- Basketball is played with five players on each team. Each of the five players has their own roles and responsibilities. Each team is made up of a point guard, a shooting guard, a power forward, a small forwards and a center.
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- Point guard.
- Shooting Guard.
- Small Forward.
- Power Forward.
- Center. The center is the tallest player on each team, playing near the basket. On offense, the center tries to score on close shots and rebound. But on defense, the center tries to block opponents’ shots and rebound their misses.
- Power Forward. The power forward does many of the things a center does, playing near the basket while rebounding and defending taller players. But power forwards also take longer shots than centers.
- Small Forward. The small forward plays against small and large players. They roam all over on the court. Small forwards can score from long shots and close ones.
- Point Guard. The point guard runs the offense and usually is the team’s best dribbler and passer. The point guard defends the opponent’s point guard and tries to steal the ball.
- Point Guard (1) RELATED: The Shortest Players in NBA History Prove Size Doesn?t Matter. The point guard?often referred to as the floor general? has the ball in their hands the most.
- Shooting Guard (2) The shooting guard is a secondary ball-handler and usually more of a scoring threat than the point guard. They live up to the namesake of their position and are the best shooter most of the time, with some specializing in hitting long-range shots from beyond the 3-point line.
- Small Forward (3) The small-forward is the hybrid position between guard and forward. They’re usually one of the more versatile players on the floor and can guard across multiple positions.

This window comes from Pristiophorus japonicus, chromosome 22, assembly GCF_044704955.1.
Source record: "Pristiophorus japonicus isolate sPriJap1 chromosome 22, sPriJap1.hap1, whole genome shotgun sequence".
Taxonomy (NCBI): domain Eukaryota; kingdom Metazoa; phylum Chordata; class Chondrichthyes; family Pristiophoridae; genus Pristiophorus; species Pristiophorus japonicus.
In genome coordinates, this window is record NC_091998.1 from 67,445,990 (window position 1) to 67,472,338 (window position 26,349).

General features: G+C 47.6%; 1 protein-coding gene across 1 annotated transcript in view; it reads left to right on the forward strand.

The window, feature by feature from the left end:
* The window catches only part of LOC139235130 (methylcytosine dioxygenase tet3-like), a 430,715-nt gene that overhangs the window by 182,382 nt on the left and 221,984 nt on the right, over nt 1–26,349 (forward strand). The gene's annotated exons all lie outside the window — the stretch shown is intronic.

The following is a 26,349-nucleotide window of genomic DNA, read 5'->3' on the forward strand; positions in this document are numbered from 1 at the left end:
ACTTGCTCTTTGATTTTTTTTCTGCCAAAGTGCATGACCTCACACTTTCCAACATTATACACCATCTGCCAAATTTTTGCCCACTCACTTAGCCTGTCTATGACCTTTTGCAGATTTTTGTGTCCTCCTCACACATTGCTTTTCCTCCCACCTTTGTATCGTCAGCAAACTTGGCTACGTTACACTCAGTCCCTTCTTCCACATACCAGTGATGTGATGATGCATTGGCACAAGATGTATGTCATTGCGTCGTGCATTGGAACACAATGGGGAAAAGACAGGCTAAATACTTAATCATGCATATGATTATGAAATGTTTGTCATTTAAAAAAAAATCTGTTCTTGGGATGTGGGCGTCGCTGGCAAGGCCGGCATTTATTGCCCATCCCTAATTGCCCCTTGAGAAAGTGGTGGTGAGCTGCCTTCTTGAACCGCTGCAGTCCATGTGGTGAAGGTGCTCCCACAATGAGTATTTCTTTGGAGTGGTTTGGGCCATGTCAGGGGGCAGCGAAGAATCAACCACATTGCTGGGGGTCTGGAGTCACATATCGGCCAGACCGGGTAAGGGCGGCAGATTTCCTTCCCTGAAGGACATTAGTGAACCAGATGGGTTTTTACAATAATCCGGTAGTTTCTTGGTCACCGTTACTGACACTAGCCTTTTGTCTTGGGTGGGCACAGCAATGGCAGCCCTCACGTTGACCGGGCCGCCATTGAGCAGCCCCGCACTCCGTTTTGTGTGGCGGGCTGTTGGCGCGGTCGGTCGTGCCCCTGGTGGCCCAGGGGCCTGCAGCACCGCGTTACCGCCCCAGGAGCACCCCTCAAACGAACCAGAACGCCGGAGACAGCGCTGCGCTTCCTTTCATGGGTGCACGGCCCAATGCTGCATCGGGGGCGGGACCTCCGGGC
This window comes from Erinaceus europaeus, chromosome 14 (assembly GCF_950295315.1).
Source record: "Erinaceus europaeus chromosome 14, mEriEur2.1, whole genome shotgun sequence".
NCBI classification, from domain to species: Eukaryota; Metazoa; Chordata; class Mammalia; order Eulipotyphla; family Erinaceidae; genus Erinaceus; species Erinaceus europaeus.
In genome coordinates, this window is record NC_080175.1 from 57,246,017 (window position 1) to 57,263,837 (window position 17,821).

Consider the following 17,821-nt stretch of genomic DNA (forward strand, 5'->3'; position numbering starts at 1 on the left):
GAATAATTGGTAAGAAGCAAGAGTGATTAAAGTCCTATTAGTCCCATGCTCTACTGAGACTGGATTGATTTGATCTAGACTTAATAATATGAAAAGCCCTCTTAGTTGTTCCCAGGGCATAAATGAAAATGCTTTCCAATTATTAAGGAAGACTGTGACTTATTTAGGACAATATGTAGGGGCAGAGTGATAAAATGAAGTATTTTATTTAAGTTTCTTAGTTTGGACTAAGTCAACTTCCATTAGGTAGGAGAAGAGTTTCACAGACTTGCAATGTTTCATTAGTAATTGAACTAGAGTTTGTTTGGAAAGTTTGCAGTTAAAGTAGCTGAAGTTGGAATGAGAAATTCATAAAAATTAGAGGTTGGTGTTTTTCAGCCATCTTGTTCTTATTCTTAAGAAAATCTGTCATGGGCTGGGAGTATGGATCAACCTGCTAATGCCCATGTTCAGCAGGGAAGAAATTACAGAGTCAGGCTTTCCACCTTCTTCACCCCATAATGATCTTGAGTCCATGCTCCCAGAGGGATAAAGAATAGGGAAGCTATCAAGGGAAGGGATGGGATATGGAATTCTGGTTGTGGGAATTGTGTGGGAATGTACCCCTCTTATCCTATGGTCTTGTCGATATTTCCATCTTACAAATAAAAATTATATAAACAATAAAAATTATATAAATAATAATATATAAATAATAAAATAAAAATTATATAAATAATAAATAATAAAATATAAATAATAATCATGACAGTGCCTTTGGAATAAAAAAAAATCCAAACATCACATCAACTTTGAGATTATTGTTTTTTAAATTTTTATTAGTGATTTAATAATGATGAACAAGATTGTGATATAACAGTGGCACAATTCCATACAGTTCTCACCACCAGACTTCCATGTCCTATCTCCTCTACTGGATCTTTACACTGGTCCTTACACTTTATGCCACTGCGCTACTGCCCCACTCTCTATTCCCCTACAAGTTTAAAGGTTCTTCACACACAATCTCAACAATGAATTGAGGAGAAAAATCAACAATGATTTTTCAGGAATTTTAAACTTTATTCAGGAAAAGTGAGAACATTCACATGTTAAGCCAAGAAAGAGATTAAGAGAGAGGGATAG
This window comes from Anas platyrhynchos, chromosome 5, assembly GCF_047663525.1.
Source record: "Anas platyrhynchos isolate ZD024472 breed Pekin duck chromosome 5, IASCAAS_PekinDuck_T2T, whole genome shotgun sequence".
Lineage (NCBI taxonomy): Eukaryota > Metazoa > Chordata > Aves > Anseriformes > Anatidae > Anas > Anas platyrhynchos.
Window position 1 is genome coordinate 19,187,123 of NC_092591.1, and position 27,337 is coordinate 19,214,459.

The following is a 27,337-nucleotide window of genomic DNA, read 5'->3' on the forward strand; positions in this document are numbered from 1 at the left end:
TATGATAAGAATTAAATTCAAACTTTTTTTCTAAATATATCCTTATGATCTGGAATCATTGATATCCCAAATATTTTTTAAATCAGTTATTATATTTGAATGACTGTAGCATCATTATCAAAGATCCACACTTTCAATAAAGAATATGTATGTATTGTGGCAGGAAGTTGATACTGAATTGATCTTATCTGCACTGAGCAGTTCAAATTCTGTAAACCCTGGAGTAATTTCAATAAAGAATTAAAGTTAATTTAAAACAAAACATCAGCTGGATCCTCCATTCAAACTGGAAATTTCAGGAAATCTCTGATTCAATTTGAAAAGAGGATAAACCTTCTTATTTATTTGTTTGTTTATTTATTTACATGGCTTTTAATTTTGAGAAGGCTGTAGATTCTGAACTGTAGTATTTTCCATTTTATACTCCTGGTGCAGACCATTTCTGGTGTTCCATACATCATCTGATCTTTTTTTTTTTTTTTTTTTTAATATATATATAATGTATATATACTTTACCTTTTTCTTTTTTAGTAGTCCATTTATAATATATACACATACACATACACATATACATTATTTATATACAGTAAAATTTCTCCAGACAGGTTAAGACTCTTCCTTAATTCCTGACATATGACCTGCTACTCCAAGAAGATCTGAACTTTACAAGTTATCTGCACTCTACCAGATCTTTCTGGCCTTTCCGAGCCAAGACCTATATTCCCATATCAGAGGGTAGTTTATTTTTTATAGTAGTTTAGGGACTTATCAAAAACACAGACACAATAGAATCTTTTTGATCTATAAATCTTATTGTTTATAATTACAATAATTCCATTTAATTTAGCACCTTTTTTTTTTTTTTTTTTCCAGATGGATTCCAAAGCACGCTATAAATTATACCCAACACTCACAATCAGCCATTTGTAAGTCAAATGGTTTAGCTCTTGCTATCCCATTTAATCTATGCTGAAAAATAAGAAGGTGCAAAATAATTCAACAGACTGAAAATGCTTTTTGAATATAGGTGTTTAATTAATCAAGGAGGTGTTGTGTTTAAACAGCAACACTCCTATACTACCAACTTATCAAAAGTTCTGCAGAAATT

- Power Forward (4) Power forwards are generally the second tallest players on basketball teams. They can rebound well and work down low or in the mid-range.
- Point Guard. The point guard is usually the smallest player on the floor, though some of today’s point guards are so versatile that they can handle the ball despite being tall.
- Shooting Guard. The shooting guard complements the point guard. Together they make up the team’s back court. Shooting guards also have good dribbling ability but their specialty is being able to shoot and score the basketball.
- Small Forward. The small forward, or the ‘three’ is a bigger version of the shooting guard. They often don’t have as good outside shooting skills as the shooting guard.
- Power Forward. Usually the strongest or most physical player on the team, power forwards come in different sizes and styles. Among the many roles of power forwards are rebounding and being the team’s enforcer.
- Steve Silverman
- Point Guard. The point guard is responsible for handling the ball and triggering his team's offense. Some consider the position the most difficult. And as a former point guard, I was tasked to set the offense, make the first pass, and dribble the ball up the court -- other players simply run up the court and wait.
- Shooting Guard. The ideal shooting guard is a player who can score a lot of points in a short period of time. While the shooting guard must be able to handle the ball and pass successfully, his greatest contribution is as a scorer.
- Small Forward. The description of small forward usually has nothing to do with a player's height; it has to do with a player's ability to make plays with the ball.
- Power Forward. The power forward is a big and powerful individual who can dominate rebounding and inside scoring. Most of the power forward's shots are taken from inside 12 feet and many are within just a few feet of the rim.